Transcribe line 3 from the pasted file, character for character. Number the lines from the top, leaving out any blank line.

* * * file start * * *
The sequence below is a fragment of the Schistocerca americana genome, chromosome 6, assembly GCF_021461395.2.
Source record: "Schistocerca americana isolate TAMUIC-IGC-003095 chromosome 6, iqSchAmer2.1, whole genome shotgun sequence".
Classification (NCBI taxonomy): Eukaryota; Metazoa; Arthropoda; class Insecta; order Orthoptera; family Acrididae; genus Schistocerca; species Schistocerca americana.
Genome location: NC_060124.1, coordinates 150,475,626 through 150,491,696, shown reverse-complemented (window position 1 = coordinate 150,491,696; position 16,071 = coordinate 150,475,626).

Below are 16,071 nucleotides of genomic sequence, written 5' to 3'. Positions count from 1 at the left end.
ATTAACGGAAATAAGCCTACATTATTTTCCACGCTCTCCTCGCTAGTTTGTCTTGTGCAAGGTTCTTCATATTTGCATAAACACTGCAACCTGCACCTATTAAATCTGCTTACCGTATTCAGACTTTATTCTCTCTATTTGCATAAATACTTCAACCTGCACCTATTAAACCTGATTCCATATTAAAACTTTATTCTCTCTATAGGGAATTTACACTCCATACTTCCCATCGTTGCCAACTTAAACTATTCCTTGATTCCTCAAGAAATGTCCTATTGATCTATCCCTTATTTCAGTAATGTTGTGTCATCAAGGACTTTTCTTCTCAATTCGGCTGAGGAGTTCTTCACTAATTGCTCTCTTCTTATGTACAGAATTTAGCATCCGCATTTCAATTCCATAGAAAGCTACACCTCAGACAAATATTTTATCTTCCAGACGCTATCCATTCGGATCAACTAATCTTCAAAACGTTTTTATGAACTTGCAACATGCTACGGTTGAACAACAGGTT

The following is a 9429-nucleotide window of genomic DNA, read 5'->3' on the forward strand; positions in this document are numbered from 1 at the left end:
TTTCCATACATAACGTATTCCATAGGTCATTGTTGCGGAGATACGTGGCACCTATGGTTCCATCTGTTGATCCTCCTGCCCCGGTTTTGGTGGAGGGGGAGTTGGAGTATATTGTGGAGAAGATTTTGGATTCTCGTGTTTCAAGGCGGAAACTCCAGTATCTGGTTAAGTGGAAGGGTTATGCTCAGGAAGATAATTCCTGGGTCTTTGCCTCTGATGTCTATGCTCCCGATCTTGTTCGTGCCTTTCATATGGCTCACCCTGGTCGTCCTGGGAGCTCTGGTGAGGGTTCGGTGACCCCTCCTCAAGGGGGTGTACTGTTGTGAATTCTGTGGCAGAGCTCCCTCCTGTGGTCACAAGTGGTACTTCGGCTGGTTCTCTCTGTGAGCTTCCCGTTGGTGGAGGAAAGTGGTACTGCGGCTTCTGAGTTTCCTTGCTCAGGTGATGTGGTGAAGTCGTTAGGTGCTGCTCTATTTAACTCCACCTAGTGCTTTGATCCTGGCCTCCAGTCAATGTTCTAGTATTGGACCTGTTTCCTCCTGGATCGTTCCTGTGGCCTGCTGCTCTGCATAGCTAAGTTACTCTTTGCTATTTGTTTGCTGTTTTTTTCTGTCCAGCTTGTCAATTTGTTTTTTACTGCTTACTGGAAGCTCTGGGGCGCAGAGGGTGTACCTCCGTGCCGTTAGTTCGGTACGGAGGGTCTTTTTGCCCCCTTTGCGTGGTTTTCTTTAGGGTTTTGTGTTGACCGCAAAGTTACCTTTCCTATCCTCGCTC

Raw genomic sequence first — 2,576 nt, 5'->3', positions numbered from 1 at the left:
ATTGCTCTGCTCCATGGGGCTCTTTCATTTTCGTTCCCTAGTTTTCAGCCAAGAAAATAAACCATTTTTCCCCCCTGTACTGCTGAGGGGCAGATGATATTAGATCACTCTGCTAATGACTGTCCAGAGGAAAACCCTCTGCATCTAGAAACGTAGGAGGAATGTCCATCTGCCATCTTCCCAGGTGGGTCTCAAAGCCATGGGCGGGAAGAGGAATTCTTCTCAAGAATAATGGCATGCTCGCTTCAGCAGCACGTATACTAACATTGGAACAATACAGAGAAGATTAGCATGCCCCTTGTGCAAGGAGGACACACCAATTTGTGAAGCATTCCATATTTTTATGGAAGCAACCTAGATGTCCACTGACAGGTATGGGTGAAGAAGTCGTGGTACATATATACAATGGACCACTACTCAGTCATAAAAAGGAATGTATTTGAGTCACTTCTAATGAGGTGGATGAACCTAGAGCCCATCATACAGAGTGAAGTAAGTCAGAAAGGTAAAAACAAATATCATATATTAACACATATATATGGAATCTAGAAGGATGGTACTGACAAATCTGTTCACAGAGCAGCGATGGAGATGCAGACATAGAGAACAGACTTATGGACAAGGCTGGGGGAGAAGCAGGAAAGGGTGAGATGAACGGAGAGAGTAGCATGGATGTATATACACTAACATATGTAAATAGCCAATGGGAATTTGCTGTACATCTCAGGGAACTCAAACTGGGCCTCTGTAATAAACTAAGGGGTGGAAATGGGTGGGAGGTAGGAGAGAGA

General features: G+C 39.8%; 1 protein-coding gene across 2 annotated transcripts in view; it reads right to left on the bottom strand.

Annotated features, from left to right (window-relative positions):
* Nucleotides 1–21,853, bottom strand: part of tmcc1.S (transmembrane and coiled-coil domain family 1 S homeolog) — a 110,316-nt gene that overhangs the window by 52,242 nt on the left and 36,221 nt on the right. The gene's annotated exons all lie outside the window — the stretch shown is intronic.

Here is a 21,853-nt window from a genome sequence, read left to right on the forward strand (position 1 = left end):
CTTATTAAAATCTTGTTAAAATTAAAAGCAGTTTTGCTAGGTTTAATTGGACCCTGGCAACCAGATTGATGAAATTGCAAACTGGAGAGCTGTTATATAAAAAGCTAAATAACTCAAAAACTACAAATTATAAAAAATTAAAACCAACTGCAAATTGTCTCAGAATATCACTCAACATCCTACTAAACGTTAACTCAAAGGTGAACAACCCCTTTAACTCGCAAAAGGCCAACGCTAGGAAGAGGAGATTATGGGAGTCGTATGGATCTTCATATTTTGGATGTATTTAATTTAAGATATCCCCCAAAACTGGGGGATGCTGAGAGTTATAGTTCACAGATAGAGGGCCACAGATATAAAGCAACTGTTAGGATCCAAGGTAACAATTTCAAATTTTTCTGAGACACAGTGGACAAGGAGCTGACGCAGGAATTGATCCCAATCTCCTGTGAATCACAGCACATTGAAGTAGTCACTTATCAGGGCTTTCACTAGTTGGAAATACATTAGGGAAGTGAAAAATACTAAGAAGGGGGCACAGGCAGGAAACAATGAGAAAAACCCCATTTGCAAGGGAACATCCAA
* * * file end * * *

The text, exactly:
Classification (NCBI taxonomy): Eukaryota; Metazoa; Arthropoda; class Insecta; order Orthoptera; family Acrididae; genus Schistocerca; species Schistocerca americana.